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In statistics, we formally define precision to be the inverse of variance.

The problem with comparing the standard errors of different regression coefficients in the same model is that the covariates may not be scaled. For a binary covariate, the standard deviation is at most 0.25, however continuous covariates can have arbitrarily large standard deviations. The regression coefficient is proportional to the standard deviation of the covariate. If they are not scaled, comparing their SEs is useless.

It is also incorrect to say that something is "precisely measured" because the inference on that regression coefficient is statistically significant. At best we can conclude that its value is non-zero, and cite a 0.05 (assumed) false positive error rate. Further, if the the null hypothesis actually is true, you may have a very narrow CI indicating a high degree of precision, you wouldn't reject the null hypothesis because it's true, yet this answer would suggest otherwise.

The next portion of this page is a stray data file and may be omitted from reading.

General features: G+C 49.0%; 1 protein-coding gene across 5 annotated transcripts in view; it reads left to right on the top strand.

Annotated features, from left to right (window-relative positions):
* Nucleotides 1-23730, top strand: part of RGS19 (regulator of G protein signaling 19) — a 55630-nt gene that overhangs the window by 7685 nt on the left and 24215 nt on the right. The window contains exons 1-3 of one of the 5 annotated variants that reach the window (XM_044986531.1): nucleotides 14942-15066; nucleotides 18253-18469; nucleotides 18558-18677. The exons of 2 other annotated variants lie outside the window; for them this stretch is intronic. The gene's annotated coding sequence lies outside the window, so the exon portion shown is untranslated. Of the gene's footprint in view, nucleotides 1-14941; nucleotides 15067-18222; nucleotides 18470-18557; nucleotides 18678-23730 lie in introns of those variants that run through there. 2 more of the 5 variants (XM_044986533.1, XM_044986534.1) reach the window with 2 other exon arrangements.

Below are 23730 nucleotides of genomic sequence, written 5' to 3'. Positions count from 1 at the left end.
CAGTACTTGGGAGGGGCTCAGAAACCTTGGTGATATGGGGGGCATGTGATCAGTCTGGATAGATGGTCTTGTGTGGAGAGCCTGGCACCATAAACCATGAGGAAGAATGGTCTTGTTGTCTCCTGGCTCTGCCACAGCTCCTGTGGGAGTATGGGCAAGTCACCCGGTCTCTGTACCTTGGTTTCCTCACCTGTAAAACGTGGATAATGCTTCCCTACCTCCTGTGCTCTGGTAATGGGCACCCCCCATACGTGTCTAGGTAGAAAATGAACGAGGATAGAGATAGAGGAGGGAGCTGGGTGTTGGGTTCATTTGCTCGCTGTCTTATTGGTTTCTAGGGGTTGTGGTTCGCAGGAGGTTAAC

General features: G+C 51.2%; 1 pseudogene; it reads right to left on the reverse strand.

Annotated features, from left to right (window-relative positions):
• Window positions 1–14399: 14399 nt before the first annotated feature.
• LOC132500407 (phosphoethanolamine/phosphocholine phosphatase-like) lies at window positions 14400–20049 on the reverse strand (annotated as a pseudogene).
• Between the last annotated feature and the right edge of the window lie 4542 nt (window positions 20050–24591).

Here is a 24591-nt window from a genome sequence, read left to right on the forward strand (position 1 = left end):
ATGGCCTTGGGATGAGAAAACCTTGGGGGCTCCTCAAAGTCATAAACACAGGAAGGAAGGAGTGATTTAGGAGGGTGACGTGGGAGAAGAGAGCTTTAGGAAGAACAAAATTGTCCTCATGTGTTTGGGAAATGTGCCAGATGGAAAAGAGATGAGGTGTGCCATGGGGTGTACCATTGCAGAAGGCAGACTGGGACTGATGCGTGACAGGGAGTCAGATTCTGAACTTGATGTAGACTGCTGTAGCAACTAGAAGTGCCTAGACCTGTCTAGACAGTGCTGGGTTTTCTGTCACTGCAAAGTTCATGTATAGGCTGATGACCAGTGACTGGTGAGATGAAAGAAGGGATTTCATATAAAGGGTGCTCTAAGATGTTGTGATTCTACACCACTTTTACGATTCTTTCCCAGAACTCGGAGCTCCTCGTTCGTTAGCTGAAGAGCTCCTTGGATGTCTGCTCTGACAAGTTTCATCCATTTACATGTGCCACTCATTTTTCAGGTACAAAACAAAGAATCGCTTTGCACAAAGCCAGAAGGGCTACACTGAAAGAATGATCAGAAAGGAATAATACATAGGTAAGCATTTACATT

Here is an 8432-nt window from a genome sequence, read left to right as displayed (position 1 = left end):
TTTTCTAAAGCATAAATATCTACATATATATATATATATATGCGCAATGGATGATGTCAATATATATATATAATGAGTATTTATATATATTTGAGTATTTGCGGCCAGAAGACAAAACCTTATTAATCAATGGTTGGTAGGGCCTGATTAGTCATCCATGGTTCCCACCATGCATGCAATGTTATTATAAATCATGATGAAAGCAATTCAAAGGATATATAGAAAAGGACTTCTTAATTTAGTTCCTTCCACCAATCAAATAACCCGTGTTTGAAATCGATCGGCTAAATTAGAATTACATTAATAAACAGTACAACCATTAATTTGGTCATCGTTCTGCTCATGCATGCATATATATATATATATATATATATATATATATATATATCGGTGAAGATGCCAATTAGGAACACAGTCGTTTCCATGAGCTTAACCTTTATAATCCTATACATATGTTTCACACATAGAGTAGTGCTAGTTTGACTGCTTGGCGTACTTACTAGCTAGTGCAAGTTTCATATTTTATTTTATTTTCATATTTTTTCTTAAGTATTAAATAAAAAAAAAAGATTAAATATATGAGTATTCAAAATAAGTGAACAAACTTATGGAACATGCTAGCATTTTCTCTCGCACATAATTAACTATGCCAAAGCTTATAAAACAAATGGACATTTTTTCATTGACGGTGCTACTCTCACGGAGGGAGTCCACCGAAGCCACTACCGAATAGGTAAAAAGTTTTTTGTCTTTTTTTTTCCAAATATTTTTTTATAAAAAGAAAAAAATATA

The way to answer this question is to appeal to what is known about the effect from previous studies. If these data come from a confirmatory type of study where there have been mixed findings, or similar reports on effects with 95% confidence intervals, you would use that knowledge to rank your study in terms of precision.

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    $\begingroup$ The inverse variance is a formal, technical use of "precision" that, although related to other senses of precision, is meaningful in a slightly different context. I believe that most people who measure quantities think of precision either as a typical size of an (otherwise unbiased) error or as a typical size of an error relative to a typical value. $\endgroup$ – whuber Oct 23 '17 at 21:37